One of the weird things is Yahoo Mail. It permanently bound to the "" domain, so you can't do much with the "Yahoo" brand without bringing Mail along with it. Though at this point, the "Yahoo" brand is pretty tarnished. There's not much new you can put under that brand anyway. I can't see how Verizon would want to invest in that brand at all -- just milk it for what it can over the coming years.

The investment company cannot long exist on its own. Investors want their money back, so they can make future investment decisions on their own. They don't want the company to make investment choices for them.

Think about when Yahoo made its initial $1-billion investment for 40% of Alibaba in 2005, it did not do so because it was a good "investment opportunity", but because Yahoo believed it was good strategic investment, such as providing an entry in the Chinese market, or providing an e-commerce arm to compete against eBay and Amazon. In other words, Yahoo didn't consider as a good way of investing its money, but a good way to create a strategic partnership -- one that just never materialized. From that point of view, the Alibaba investment was a failure.

In 2012, Marissa Mayer sold off 25% of Alibaba, netting $4-billion after taxes. She then lost all $4-billion on the web operations. That stake would be worth over $50-billion today. You can see the problem: companies with large slush funds just fritter them away keeping operations going. Marissa Mayer abused her position of trust, playing with money that belong to shareholders.

Thus, Altbaba isn't going to play with shareholder's money. It's a skeleton company, so there's no strategic value to investments. They can make no better investment choices than its shareholders can with their own money. Thus, the only purpose of the skeleton investment company is to return the money back to the shareholders. I suspect it'll choose the most tax efficient way of doing this, like selling the whole thing to Alibaba, which just exchanges the Altaba shares for Alibaba shares, with a 15% bonus representing the value of the other Altaba investments. Either way, if Altaba is still around a year from now, it's because it's board is skimming money that doesn't belong to them.

Key points:

  • Altaba is the name of the remaining skeleton investment company, the "Yahoo" brand was sold with the web operations to Verizon.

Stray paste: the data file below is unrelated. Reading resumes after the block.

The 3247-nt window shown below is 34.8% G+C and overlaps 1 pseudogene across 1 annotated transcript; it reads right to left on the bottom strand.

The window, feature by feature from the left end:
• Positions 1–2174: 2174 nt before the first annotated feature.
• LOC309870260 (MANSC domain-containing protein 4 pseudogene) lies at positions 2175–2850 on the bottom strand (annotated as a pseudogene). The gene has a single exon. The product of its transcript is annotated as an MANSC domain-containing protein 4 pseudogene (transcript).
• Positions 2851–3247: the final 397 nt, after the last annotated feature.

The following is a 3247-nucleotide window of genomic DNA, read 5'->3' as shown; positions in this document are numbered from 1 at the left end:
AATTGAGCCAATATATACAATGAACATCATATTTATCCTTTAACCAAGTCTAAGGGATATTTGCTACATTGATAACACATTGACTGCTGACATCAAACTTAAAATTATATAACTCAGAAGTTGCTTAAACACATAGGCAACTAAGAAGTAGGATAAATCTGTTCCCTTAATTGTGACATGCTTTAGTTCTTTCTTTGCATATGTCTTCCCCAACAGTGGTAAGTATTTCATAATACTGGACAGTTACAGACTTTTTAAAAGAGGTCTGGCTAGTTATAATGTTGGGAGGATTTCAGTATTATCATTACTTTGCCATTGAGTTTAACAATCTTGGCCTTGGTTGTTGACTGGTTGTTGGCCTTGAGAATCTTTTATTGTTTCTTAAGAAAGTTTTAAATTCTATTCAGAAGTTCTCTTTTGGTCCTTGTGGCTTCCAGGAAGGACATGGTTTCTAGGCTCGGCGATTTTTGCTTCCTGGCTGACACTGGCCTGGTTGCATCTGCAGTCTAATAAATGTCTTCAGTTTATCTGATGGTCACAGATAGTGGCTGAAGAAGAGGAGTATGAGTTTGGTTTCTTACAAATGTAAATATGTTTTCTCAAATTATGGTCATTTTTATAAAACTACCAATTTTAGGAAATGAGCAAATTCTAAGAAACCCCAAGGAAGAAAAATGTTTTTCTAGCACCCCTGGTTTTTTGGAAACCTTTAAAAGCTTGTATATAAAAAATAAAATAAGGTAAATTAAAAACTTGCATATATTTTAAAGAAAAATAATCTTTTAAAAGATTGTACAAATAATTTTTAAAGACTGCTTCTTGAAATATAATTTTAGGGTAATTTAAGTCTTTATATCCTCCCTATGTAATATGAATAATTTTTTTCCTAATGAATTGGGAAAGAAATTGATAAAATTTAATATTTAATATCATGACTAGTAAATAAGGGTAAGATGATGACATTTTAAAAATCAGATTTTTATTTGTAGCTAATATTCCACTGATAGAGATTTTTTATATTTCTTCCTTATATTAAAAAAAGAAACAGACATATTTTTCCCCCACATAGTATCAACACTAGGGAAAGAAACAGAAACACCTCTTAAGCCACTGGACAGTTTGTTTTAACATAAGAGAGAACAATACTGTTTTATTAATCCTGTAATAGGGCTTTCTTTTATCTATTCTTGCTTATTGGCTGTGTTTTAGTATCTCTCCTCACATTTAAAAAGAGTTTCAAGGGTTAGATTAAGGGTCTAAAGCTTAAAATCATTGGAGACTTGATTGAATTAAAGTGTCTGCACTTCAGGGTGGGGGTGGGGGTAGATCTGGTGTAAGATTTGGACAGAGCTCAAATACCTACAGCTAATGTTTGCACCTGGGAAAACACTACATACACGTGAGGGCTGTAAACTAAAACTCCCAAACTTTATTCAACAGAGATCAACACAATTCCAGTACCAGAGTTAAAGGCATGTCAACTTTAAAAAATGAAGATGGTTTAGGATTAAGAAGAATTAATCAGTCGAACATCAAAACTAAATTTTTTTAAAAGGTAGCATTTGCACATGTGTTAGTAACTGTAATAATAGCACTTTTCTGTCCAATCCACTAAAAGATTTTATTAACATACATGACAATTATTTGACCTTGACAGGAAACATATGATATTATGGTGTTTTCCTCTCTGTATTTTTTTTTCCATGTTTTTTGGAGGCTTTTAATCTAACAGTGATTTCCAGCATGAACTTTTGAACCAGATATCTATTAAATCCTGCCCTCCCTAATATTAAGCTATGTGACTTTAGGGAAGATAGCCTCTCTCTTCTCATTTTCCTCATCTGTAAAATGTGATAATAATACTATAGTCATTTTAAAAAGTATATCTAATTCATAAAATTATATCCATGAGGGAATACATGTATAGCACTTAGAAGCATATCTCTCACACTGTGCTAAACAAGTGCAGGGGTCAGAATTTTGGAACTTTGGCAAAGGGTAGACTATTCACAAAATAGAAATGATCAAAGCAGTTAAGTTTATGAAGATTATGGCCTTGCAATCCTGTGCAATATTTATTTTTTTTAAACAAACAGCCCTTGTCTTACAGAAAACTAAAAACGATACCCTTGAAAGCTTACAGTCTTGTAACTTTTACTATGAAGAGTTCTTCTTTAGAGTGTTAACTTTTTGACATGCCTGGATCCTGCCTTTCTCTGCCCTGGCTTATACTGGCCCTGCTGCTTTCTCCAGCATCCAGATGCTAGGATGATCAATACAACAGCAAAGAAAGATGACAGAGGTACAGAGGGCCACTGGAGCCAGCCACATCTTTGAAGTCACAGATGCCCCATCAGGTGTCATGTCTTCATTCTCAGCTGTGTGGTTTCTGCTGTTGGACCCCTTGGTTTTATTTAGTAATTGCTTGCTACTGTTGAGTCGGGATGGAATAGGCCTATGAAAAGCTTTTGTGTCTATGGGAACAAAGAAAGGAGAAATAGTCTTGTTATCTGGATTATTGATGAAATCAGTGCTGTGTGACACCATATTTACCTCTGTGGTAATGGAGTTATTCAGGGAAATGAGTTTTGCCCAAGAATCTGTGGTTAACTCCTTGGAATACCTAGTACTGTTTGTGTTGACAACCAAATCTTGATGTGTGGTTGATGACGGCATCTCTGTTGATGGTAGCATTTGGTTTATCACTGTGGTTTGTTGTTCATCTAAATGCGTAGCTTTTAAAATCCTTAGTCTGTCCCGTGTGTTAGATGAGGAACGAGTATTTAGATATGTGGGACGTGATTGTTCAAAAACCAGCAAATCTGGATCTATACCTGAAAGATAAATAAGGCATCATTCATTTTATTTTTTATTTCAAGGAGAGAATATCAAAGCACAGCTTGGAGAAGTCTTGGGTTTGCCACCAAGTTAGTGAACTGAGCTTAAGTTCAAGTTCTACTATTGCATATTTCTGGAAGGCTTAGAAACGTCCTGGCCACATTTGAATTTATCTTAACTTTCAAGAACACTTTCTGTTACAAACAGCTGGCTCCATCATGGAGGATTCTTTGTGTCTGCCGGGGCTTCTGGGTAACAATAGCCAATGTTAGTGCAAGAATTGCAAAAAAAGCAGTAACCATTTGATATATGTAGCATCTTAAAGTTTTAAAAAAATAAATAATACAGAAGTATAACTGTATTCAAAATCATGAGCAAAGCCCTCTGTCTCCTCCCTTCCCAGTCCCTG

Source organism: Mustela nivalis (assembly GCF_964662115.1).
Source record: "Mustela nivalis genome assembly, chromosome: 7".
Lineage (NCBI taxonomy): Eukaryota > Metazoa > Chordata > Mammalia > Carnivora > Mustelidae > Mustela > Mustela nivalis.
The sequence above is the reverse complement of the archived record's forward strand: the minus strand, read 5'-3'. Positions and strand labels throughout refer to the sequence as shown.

• The name Altaba sucks because it's not a brand name that will stick around for a while -- the skeleton company is going to return all its money to its investors.
  • Yahoo had to spin off its investments -- there's no excuse for 90% of its market value to be investments and 10% in its web operations.
  • In particular, the money belongs to Yahoo's investors, not Yahoo the company. It's not some sort of slush fund Yahoo's executives could use. Yahoo couldn't use that money to keep its flailing web operations going, as Marissa Mayer was attempting to do.
  • Most of Yahoo's web operations will go the way of Earthlink and Slashdot, as Verizon milks the slowly declining revenue while making no new investments in it.

Friday, January 06, 2017

Notes about the FTC action against D-Link

Today, the FTC filed a lawsuit[*] against D-Link for security problems, such as backdoor passwords. I thought I'd write up some notes.

The suit is not "product liability", but "unfair and deceptive" business practices for promising "security". In addition, they interpret "security" different from the cybersecurity community.

This needs to be stressed because right now in our industry, there is a big discussion of product liability, insisting that everything attached to the Internet needs to be secured. People will therefore assume the FTC action is based on "liability".

Instead, all six counts are based upon the fact that D-Link offers its products for securing networks, and claims they are secure. Because they have backdoor passwords, clear-text passwords, command-injection bugs, and public private-keys, the FTC feels the claims of security to be untrue.

The key point I'm trying to make is that D-Link can resolve the suit (in theory) by simply removing all claims of "security". Sure, it can claim it supports stateful-inspection firewalls and WPA2, but not things like "WPA2 security". (Sure, the FTC may come back with a new lawsuit -- but it would solve the points raised in this one).

On the other hand, while "deception" is the law the FTC uses, their obvious real intent is to improve security. They intend for D-Link to remove it's security weakness, not to change its claims. The lawsuit is also intended to scare all IoT makers into securing their products, not to remove claims of security.

We see this intent in other posts on the FTC website. They've long been talking about IoT security. Recently, they announced a contest giving out $25,000 to the best solution for patching out-of-date IoT devices [*]. It's a silly contest, but shows what their real intent is.

Thus, the language of the lawsuit is very much about improving security, while the actual counts are about unfair/deceptive practices.